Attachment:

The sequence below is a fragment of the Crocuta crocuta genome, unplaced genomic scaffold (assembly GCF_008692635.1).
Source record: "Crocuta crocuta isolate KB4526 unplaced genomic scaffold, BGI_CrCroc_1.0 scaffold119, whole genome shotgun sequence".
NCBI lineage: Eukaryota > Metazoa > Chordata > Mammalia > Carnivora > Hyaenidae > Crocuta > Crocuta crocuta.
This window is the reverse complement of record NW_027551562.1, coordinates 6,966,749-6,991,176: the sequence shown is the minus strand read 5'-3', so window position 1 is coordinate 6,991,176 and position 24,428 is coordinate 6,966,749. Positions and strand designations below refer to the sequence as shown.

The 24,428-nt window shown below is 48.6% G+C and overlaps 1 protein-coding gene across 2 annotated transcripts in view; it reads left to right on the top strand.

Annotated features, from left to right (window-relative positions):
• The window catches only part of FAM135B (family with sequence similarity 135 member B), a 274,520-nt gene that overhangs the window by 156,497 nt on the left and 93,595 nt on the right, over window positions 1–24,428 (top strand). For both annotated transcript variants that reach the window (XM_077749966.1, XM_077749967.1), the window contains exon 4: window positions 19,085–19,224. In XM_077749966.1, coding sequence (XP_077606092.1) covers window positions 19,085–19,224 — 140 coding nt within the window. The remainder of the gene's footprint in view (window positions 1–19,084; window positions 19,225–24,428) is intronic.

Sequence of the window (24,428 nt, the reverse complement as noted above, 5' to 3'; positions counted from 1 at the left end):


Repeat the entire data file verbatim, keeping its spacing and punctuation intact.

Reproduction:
The sequence below is a fragment of the Crocuta crocuta genome, unplaced genomic scaffold (assembly GCF_008692635.1).
Source record: "Crocuta crocuta isolate KB4526 unplaced genomic scaffold, BGI_CrCroc_1.0 scaffold119, whole genome shotgun sequence".
NCBI lineage: Eukaryota > Metazoa > Chordata > Mammalia > Carnivora > Hyaenidae > Crocuta > Crocuta crocuta.
This window is the reverse complement of record NW_027551562.1, coordinates 6,966,749-6,991,176: the sequence shown is the minus strand read 5'-3', so window position 1 is coordinate 6,991,176 and position 24,428 is coordinate 6,966,749. Positions and strand designations below refer to the sequence as shown.

The 24,428-nt window shown below is 48.6% G+C and overlaps 1 protein-coding gene across 2 annotated transcripts in view; it reads left to right on the top strand.

Annotated features, from left to right (window-relative positions):
• The window catches only part of FAM135B (family with sequence similarity 135 member B), a 274,520-nt gene that overhangs the window by 156,497 nt on the left and 93,595 nt on the right, over window positions 1–24,428 (top strand). For both annotated transcript variants that reach the window (XM_077749966.1, XM_077749967.1), the window contains exon 4: window positions 19,085–19,224. In XM_077749966.1, coding sequence (XP_077606092.1) covers window positions 19,085–19,224 — 140 coding nt within the window. The remainder of the gene's footprint in view (window positions 1–19,084; window positions 19,225–24,428) is intronic.

Sequence of the window (24,428 nt, the reverse complement as noted above, 5' to 3'; positions counted from 1 at the left end):